The eye sees only what the mind is prepared to comprehend. — Robertson Davies
If you’ve listened to the news recently, you’ve probably heard the term “implicit bias” used in regards to prejudice. It has come up in the media quite a bit with the recent police shootings of black men, and it’s important to understand what implicit bias really means.
Now, in regards to race, explicit bias refers to the conscious recognition that one’s race is superior to another’s. Although people may not express their explicit bias, so long as they endorse these stereotypes or negative expectations for another race, they are demonstrating explicit bias.
Implicit bias, on the other hand, is not so overt and results from subtle cognitive processes that operate below our conscious awareness.
For example, imagine you’re sitting in your car at night, waiting for a friend. Although you’re not really thinking about it, all of a sudden, you decide to lock your car. However, only upon reflection do you realize you did this only after seeing a black man walk by.
Now, consider a report of a black man being shot by a police officer. Unfortunately, the details are a little ambiguous with contradictory eyewitnesses. Without even realizing it, though, one’s stereotype of “black people are aggressive” may strengthen their confidence in one witness’s report, while undermining another.
Implicit bias, then, isn’t the same impassioned hate speech of the KKK; however, it is still an underlying bias against a certain race. But if it occurs beneath our conscious awareness, how do we even know if we have it?
There are multiple ways that researchers can test for implicit bias, but the most common method is called the Implicit Association Test (IAT). In it, participants sit at a computer and are shown pictures of black or white faces, which they are told to categorize—as fast as they can—as ‘black’ with one keystroke or ‘white’ with another.
Then, after participants have become familiar with this task, the objective alters. Now, participants are shown a bunch of positive words (e.g., cake) or negative words (e.g., cockroach) and asked to categorize them with one keystroke for ‘good’ or another for ‘bad.’
And after this, comes the test of implicit bias.
In the third step of the procedure, any of the previous objects (white faces, black faces, good words, or bad words) may appear on the screen. But instead of a keystrokes only categorizing one type of object, it categorizes two. For example, in one case, the participants will press a single key if the object on the screen is a good word or a white face, while the other key is to be pressed if the object is a bad word or a black face.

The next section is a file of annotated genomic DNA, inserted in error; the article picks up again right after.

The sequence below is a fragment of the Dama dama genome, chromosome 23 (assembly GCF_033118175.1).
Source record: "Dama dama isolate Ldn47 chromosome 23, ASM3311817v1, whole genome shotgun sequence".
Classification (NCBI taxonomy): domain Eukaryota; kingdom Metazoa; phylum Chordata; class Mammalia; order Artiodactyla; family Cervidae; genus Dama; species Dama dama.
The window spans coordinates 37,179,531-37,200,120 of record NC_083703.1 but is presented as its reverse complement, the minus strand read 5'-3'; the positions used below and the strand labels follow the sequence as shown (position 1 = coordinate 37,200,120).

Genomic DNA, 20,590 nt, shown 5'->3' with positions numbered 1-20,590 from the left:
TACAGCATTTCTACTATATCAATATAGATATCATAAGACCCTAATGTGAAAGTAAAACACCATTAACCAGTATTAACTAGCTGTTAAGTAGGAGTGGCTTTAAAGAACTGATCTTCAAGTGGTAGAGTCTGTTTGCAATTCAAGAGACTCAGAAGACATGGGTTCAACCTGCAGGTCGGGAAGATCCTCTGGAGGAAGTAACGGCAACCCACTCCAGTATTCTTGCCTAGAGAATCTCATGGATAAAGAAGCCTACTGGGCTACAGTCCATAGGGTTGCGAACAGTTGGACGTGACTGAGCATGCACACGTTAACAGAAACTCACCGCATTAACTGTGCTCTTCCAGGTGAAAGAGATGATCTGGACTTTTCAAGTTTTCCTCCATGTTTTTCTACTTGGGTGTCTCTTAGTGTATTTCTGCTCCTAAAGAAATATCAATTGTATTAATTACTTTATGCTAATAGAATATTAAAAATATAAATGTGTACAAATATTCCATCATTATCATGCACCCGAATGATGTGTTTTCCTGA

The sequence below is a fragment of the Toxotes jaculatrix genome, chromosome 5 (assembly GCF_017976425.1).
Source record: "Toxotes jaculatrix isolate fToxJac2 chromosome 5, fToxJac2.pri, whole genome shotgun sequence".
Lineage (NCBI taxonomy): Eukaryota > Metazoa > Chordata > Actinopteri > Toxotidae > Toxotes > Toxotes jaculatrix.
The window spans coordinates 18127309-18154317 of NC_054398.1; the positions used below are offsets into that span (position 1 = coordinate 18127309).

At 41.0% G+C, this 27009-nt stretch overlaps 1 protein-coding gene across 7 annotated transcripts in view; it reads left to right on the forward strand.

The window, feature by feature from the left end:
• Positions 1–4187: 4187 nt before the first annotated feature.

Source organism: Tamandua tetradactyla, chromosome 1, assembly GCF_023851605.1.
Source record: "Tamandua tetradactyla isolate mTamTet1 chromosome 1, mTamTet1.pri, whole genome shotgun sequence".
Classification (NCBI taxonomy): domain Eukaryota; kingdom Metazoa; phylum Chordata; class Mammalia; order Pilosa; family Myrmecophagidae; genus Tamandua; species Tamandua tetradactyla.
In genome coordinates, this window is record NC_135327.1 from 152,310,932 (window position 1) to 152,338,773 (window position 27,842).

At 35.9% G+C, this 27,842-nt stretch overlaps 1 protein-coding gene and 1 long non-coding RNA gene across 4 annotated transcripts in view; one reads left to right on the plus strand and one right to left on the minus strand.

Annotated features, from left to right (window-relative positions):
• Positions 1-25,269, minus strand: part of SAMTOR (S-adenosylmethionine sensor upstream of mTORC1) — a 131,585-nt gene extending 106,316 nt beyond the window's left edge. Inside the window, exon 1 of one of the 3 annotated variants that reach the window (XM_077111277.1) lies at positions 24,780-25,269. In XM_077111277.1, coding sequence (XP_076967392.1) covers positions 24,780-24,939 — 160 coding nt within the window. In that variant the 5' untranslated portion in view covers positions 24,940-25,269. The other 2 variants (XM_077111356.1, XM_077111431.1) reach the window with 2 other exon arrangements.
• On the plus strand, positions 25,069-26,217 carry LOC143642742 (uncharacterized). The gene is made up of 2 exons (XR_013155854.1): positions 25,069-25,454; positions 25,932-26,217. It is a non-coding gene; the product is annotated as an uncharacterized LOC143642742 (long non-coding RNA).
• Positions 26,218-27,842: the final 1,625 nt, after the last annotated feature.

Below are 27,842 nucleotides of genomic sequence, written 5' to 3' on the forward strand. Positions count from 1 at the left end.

Typically, people are very fast at categorizing words and faces when they’re paired like this; however, if ‘black’ and ‘good’ are mapped onto the same key, people tend to be much slower. That is, the lesser the extent that you associate black faces with good things, the slower you’re going to be able to categorize them under the same label.
Amazingly, in research done in 2006, by the time children have entered kindergarten, they are already showing this implicit pro-white bias. Moreover, they are also demonstrating explicit bias: 86% of the children, when shown a picture of a white or black child to play with, choose the white child.
But whereas this explicit bias decreases over time (only 68% of 10-year olds prefer the white child, and by adulthood, that number drops close to 50%), one’s implicit bias remains constant, with adults showing it just as much as the kindergartners.
And although you may think that something as minor as this “implicit bias” has no effect, we’ll discuss next week where such a perception is mistaken.
Psychophilosophy to Ponder: Want to know the extent of your own implicit bias? You can follow this link to take the test for yourself.
Baron, A. S., & Banaji, M. R. (2006). The development of implicit attitudes evidence of race evaluations from ages 6 and 10 and adulthood. Psychological Science, 17(1), 53-58.
Greenwald, A. G., McGhee, D. E., & Schwartz, J. L. (1998). Measuring individual differences in implicit cognition: the implicit association test. Journal of Personality and Social Psychology, 74(6), 1464.
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